Williams soon hired Brown as his legal counsel, one of the two positions Brown would simultaneously hold with Williams after he became mayor in 1999. But 13 months into the mayor's first term, Brown, nicknamed "the Enforcer" for his sometimes abrasive manner in promoting his boss's interests, resigned to join the Carmen Group Inc. lobbying firm. In 2001, he struck out on his own to form Group 360.
At least one-third of the $688,000 that Group 360 has received from the city is tied to a contract worth as much as $999,999 that was not competitively bid. That contract, which expires at the end of next month, was not subject to a review by the D.C. Council because only contracts valued at $1 million or more require council approval.
The contract prequalifies Group 360 to bid on a specified list of projects without having to go through the usual bureaucratic procedures. Eleven other companies received a similar prequalification for marketing and public information services.
Group 360's lobbying reports with the Office of Campaign Finance show that some of the highest-ranking District officials have opened their doors to Brown. The list includes Williams, City Administrator Robert C. Bobb, his predecessor John A. Koskinen, Transportation Director Dan Tangherlini, Chief Financial Officer Natwar M. Gandhi and former deputy mayors Eric W. Price, Margret Nedelkoff Kellems and Carolyn N. Graham.
Brown said that not all the meetings disclosed in those records involved lobbying, even though they were listed as such. He said he is so concerned about even the appearance of impropriety that he reports meetings, for example, that are little more than an opportunity for a client to get an introduction to a city official.
Group 360's client roster includes the Washington Baseball Club, a group of investors that helped District officials bring a professional baseball team back to the city and now wants to buy the franchise. Brown also represents ACS, which administers the red-light and speed cameras in the District, and he lobbied on behalf of the Corcoran Gallery of Art in its successful bid to purchase the former Randall School in Southwest Washington that served as a homeless shelter.
Corcoran spokeswoman Margaret Bergen said Group 360 worked with the museum from November 2003 until last March while it was formulating its initial strategy to buy the building. The $6.2 million sale, which the D.C. Council approved late last year, spawned protests by advocates for the homeless.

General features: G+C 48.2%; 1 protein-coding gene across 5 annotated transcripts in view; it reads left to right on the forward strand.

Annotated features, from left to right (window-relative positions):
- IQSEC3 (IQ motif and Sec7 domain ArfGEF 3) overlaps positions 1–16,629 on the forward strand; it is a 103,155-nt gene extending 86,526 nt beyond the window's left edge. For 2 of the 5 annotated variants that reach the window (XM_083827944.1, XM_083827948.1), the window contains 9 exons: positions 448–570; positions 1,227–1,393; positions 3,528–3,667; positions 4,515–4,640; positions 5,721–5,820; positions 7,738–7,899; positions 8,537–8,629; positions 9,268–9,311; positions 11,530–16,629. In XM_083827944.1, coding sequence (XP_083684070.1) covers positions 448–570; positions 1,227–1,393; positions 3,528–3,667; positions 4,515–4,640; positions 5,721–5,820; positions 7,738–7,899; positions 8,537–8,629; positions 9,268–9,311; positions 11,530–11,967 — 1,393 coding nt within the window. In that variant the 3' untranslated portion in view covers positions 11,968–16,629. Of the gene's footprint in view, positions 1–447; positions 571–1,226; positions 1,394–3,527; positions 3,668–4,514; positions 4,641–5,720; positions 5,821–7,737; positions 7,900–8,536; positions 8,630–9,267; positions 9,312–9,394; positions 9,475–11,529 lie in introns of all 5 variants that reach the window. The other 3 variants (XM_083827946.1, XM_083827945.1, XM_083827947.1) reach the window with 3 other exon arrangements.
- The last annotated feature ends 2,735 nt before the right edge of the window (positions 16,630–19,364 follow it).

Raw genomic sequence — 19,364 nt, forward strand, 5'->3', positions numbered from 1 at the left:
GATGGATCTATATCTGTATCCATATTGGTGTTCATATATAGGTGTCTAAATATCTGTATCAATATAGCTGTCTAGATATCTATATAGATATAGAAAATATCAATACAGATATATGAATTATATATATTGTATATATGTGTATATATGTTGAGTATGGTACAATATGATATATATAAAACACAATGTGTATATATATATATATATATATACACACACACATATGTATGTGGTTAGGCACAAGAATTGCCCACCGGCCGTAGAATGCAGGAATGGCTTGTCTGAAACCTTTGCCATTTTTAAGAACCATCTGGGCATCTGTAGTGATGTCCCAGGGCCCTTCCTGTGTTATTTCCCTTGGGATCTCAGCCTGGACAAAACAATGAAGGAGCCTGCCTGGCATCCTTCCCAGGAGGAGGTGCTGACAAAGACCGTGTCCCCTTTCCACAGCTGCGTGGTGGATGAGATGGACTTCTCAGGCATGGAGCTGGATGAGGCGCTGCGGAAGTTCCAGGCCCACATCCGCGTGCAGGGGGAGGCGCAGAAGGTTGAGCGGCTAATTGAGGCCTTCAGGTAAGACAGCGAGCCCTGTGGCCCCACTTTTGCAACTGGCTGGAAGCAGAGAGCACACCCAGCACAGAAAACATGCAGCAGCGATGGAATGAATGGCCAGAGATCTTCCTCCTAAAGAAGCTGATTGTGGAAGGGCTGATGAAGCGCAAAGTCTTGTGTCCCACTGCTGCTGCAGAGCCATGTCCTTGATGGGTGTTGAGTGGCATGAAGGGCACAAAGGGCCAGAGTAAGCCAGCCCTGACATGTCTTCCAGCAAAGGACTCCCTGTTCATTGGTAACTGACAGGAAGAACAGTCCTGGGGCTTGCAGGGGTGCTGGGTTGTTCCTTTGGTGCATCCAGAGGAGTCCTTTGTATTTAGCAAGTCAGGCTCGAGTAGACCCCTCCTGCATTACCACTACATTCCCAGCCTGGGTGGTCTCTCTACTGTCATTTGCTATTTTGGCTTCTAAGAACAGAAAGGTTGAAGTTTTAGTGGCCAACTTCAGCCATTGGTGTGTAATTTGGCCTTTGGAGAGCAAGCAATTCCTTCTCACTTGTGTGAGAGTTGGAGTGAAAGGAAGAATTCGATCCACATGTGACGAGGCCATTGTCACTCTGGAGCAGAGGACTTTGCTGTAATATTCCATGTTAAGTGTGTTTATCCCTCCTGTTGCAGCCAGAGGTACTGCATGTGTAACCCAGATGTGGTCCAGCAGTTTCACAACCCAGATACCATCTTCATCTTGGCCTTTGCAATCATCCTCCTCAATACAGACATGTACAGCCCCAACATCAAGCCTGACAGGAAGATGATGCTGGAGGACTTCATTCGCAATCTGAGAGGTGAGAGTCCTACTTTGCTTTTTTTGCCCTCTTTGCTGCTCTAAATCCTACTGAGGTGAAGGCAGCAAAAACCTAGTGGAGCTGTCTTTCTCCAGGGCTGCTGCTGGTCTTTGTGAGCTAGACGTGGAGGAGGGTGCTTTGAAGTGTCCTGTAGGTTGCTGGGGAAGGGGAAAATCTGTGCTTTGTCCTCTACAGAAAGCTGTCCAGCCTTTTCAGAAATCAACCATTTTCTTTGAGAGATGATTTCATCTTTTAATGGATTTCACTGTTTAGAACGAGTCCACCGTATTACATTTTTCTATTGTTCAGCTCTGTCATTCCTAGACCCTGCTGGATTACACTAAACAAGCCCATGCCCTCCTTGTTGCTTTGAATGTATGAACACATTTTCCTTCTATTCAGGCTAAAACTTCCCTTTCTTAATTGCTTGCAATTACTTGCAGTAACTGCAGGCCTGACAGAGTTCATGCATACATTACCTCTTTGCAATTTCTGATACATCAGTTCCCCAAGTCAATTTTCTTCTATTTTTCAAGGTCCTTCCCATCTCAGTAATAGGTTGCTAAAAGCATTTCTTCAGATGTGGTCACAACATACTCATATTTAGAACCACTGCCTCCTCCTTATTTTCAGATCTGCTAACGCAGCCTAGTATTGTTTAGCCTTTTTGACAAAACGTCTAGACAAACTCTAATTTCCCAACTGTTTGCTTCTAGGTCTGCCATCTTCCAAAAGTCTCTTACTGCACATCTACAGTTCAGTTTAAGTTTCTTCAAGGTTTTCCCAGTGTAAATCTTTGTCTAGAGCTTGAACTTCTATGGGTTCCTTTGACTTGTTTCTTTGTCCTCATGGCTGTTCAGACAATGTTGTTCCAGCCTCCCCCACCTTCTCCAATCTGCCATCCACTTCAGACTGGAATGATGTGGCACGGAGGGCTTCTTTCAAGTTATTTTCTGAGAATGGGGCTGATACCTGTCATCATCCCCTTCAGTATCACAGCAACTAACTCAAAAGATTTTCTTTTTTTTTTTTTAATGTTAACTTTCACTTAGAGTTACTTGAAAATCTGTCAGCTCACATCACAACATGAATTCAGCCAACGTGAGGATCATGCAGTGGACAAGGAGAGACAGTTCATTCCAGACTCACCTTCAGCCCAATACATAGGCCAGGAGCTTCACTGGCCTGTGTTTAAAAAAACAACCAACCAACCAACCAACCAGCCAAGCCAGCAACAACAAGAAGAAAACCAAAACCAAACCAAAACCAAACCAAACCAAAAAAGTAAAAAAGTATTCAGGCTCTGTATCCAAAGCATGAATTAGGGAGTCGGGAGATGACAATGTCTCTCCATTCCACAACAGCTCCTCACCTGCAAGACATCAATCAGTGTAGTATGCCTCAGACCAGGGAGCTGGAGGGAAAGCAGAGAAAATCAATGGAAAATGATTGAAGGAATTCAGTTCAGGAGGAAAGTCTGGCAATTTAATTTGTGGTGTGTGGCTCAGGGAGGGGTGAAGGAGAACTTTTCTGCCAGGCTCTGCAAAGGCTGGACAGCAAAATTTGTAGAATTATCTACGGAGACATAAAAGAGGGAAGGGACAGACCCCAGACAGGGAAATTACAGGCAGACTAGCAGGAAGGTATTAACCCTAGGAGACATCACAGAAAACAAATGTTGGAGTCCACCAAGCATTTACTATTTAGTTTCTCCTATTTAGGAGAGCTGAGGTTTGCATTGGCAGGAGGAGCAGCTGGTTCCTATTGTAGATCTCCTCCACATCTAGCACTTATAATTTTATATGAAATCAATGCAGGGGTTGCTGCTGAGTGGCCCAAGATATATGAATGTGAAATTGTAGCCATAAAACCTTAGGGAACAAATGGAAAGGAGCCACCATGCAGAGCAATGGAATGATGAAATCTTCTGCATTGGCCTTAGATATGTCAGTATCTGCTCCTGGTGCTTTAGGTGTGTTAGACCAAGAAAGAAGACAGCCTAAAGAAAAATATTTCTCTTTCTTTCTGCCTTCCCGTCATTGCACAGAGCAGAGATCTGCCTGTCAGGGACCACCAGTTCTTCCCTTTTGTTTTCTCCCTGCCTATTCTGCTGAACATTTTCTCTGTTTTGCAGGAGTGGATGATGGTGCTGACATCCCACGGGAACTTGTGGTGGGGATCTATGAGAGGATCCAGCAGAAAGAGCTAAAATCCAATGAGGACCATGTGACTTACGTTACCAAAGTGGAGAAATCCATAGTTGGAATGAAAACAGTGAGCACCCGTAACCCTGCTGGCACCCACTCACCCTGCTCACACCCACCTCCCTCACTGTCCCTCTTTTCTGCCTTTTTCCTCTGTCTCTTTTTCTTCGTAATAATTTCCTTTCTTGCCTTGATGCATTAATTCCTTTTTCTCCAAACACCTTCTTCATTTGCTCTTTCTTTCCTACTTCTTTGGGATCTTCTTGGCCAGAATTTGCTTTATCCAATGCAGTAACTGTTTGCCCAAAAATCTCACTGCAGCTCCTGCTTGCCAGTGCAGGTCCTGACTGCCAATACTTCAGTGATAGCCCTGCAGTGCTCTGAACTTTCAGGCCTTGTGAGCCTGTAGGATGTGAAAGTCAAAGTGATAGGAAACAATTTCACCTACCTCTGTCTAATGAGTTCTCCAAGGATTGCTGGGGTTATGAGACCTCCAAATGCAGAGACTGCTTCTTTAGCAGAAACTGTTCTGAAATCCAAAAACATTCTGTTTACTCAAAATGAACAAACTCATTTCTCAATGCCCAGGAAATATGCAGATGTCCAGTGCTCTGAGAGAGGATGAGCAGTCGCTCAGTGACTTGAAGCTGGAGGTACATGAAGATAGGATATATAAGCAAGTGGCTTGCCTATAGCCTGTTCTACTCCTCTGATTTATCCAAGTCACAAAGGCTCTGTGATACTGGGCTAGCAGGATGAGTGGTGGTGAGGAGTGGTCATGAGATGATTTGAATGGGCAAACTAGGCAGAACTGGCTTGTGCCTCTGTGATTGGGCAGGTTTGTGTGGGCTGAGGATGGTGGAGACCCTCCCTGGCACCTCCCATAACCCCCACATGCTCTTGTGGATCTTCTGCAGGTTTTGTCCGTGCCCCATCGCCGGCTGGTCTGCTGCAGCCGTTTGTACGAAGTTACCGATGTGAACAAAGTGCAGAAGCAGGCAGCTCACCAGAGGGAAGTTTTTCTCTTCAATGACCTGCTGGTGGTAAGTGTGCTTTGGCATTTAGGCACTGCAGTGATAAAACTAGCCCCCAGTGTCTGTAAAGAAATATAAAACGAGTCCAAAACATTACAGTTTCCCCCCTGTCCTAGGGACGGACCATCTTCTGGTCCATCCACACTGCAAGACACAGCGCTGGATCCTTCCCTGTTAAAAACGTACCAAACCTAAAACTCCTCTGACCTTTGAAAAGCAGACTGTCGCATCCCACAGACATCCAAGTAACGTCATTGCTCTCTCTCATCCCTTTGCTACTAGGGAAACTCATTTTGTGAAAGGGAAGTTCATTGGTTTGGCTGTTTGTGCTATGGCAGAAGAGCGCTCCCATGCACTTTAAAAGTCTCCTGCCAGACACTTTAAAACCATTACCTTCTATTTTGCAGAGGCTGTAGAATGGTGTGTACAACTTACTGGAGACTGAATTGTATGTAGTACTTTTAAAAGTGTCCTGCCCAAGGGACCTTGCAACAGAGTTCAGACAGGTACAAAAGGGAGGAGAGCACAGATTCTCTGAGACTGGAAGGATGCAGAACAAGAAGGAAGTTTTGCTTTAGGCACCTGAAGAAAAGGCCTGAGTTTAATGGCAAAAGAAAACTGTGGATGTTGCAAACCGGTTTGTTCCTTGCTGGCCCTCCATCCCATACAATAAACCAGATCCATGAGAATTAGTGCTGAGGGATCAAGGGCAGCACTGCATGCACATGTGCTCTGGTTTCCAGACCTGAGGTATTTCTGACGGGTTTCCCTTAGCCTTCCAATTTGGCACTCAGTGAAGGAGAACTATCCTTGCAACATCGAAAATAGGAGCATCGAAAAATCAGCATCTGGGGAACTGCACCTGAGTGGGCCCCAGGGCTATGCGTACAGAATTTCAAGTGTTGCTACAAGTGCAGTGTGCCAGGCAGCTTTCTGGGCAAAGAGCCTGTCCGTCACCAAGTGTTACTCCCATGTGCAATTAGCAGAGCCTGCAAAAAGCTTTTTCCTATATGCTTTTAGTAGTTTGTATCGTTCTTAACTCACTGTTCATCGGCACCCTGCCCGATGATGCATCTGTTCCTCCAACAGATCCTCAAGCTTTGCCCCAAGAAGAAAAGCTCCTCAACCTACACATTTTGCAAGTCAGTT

"By way of activities, Mr. Brown facilitated one of the early meetings with Robert Bobb to discuss our efforts," Bergen said.
Bobb said in an interview that Brown "knows the political landscape here in the District" but that the lobbyist had little to do with the administration's support of the sale.
"We embraced the project on what it would do in terms of economic development for the District," Bobb said. "It was not a hard sell, and he was not a factor in the deal going through, from my perspective."
Brown met with Peck, the city's chief technology officer, seven times, according to the lobbying reports -- five times on behalf of ACS and twice on behalf of Dynamic Concepts Inc., a technical support company.
But Peck said no lobbying took place. "He has never lobbied me on anything," she said. "Max has asked me to see a few people on a meet-and-greet basis."
Officials with the technology office said the $497,000 it has paid Group 360 is for projects that include the launching of a new portal for the District government's Web site and public education work for the site. Brown also put together an education program to familiarize District workers with a desktop support service the technology office provides to city agencies. And he helped develop a pilot program in which the District and several states can exchange public safety and justice information over the Internet.
Group 360 also has been paid $135,280 by the Department of Consumer and Regulatory Affairs for work that included public education about a program to streamline how business licenses are obtained.
In addition to the city contracts, Brown's company received $130,000 in federal homeland security funds awarded by the District government. The firm was paid the money as a subcontractor to a team hired to run emergency preparedness seminars.
Metro researcher Bobbye Pratt contributed to this report.